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How Safe Are Self-Driving Cars Really?

Self driving cars have reappeared in the news thanks to Apple’s new fleet. But key questions about driver safety in unmanned cars remain, such as: how safe are they and what makes them reliable?

Measuring driver safety has become increasingly simple and accessible thanks to new technologies. But these advancements are still trying to keep up with the latest vehicles, whose construction and running have also been advanced by better tech.

Driver safety and tech-driven vehicles have become uniquely combined under self-driving cars, with the latest news of Apple being given the go-ahead for a fleet of self driving cars in California. Yet, despite developments, there is still hesitance, and the constant questions about self-driving cars remain: how safe are self-driving cars, and what can be done to improve driver safety?

Driver safety data is being collected from manned vehicles

The data needed to advance technology, that will, in turn, benefit self-driving cars, is being collected from manned vehicles. It’s important to remember that unmanned vehicles won’t be entrusted to drive you around without built-in ways to react to all the most common road scenarios, from traffic jams and slippery roads to the unplanned impact of wild animals on the roads or manned driver vehicles.

Now, it’s already possible to remotely track vehicles, both manned and unmanned, on the roads using fleet telematics software. Most frequently used to improve driver safety for fleets, telematics software monitors aspects such as:

  • acceleration,
  • speeding
  • cornering

Additionally, programmes include features like SMS alerts for dangerous driving, automated prompts when it’s time to perform maintenance checks and GPS tracking to help recover lost and stolen vehicles. In self-driving cars, this software and data are being used to improve the systems for driver safety.

Telematics data is being used to reprogramme and “teach” self driving cars

Developers of self-driving vehicles can analyse vehicle telematics reports to identify areas of risk and make adjustments to prevent them. If vehicles are performing harsh cornering, say, fleet operators can make adjustments to self-driving programmes to reduce the speed at which corners are negotiated.

If telematics reports show high incidences of hard braking, it likely means self-driving cars should be reprogrammed to keep a greater distance from the vehicle in front. The more data collected from vehicles in this way, the safer self-driving cars will be.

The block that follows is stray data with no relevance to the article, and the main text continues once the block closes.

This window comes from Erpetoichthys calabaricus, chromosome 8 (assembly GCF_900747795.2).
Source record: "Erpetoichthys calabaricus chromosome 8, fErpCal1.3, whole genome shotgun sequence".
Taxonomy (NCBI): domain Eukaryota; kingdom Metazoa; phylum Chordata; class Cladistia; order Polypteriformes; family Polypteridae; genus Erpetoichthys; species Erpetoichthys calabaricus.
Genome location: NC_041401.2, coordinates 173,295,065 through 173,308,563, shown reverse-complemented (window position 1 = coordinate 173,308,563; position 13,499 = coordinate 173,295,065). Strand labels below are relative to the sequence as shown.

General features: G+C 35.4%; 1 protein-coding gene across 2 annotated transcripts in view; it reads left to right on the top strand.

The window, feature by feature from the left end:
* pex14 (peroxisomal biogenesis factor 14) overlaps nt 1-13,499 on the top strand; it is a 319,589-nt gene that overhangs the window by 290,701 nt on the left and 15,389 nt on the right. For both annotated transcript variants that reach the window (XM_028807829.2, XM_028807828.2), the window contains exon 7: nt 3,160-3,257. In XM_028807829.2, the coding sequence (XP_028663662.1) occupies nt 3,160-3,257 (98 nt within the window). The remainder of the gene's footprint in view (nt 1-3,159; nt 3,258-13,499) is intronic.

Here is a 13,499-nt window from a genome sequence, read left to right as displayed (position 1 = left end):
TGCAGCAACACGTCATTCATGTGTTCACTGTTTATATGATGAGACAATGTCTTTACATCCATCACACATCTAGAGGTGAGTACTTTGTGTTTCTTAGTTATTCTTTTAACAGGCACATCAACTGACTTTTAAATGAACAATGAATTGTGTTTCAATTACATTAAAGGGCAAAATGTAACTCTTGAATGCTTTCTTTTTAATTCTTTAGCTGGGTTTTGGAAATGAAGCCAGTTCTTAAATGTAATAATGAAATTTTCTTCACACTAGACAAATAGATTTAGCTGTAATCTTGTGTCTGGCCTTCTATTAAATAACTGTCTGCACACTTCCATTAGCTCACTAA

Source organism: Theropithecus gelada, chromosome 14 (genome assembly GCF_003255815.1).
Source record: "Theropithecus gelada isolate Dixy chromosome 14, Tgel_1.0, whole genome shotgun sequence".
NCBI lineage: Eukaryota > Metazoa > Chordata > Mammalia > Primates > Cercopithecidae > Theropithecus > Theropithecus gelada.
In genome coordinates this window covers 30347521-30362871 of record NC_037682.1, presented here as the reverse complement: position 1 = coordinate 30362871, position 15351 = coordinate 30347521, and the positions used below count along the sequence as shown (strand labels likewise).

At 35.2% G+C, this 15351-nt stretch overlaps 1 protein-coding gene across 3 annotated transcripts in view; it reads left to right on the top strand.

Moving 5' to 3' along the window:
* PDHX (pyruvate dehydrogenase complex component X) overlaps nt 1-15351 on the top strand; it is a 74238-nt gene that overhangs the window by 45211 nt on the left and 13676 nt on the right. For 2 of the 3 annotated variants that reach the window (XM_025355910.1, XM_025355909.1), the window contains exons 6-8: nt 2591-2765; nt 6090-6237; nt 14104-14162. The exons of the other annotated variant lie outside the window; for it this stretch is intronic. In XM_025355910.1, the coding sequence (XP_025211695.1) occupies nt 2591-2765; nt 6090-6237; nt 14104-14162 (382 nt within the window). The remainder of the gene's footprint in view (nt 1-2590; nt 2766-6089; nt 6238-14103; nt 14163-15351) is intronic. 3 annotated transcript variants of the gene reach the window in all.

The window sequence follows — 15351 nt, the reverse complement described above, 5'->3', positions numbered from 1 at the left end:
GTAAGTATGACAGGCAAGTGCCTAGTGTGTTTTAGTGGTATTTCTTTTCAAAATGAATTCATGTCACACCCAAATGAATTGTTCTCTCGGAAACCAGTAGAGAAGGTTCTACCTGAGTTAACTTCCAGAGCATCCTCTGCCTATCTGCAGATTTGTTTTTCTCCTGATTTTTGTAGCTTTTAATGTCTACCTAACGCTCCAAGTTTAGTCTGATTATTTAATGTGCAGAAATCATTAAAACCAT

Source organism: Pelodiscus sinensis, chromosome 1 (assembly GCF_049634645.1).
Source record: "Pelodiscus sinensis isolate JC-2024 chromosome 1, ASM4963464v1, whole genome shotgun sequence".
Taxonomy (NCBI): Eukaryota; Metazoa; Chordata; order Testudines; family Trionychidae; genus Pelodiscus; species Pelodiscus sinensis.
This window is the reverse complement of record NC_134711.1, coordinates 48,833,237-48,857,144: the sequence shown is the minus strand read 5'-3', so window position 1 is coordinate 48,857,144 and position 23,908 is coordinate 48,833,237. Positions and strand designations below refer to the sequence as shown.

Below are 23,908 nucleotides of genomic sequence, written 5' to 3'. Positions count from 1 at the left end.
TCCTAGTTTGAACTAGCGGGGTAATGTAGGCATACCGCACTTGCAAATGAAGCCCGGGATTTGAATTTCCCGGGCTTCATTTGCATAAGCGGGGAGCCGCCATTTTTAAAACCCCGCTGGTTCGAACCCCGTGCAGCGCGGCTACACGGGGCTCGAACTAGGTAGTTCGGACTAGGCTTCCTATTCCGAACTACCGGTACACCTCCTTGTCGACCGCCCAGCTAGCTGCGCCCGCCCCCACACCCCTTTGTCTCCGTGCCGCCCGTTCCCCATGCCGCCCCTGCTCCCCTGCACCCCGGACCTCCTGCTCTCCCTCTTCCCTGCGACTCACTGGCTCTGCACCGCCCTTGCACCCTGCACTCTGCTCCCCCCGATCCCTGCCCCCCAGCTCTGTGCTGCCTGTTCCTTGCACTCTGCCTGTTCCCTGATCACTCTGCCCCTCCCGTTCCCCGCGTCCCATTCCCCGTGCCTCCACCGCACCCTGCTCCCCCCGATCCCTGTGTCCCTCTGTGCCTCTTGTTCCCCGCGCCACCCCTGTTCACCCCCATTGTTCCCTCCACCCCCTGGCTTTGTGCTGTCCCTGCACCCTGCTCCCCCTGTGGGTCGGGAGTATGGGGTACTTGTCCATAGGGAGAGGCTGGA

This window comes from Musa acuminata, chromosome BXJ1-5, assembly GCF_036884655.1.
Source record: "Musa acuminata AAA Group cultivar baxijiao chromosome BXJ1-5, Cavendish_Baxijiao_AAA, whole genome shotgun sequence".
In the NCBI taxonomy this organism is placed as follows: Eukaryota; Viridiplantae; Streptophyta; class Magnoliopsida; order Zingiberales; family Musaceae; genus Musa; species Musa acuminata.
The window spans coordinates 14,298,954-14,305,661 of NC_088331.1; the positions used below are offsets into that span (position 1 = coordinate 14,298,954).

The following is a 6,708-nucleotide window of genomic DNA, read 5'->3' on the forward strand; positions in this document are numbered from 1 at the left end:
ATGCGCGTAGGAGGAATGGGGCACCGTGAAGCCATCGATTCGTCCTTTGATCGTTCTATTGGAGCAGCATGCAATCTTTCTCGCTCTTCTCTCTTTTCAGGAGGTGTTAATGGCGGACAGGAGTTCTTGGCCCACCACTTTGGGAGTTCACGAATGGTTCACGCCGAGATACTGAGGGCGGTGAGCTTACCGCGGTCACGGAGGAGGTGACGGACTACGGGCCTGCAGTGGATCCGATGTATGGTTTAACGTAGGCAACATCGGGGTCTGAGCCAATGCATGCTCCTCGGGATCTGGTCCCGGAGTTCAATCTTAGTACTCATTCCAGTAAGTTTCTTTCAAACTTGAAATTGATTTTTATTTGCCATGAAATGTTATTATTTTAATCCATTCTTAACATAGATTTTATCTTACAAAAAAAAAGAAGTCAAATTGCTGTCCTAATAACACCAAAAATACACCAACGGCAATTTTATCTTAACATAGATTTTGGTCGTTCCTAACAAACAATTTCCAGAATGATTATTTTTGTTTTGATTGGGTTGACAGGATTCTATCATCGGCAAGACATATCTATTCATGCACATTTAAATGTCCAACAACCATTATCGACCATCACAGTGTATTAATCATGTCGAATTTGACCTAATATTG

An understanding of how drivers behave has allowed many vehicles to use automatic sensors that trigger emergency brakes when an obstruction is detected. It is now available as standard on many commercial models, as is an automated programme that can perform a parallel park, having determined the series of movements required to maneuver the vehicle into a given space.

Tesla recently announced all cars it now produces will be fitted with complete self-driving hardware, showing just how much of a norm this integrated tech is becoming, and the level of trust that is being placed on a car’s ability to react to input using data.

It’s not technology that’s holding self-drive cars back

A recent claim suggested that Google’s self-driving cars were the safest on our streets, having been involved in just thirteen accidents after more than 1.8 million miles. The article went on to make an interesting qualification: each of those thirteen collisions was caused by another car.

What this shows, and illustrates, is how the predictable nature of self-driving cars (powered by real driver data) struggles to mesh with the more unpredictable manned cars. Driver safety can only be ensured with all self-driving cars, at least at the level they currently are at.

This is really the crux of the matter: self-driving vehicles might well have the best technology on the planet, but so long as self-driving cars remain self-driving, they just don’t have the human capacity to deal with the unpredictable behaviours of other drivers on the road.

So the system requires some sort of consistency to work. According to a post in ReadWrite, artificial intelligence, or AI, is the future of autonomous cars: the “goal of Artificial Intelligence is for a self-driving car to conduct in-depth learning… and understand its environment.”

For now, however, legislation across most of the world still specifies that all road-using vehicles must be driven with a human being in the driving seat, ready to step in should there be a need to do so. That’s welcome news, for now, until necessary improvements in driver safety for self-driving cars comes about.

Written By

Simon Davies is a London based freelance writer with an interest in startup culture, issues and solutions.

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  1. Pingback: Are self-driving cars a public safety hazard waiting to happen? | The All I Need

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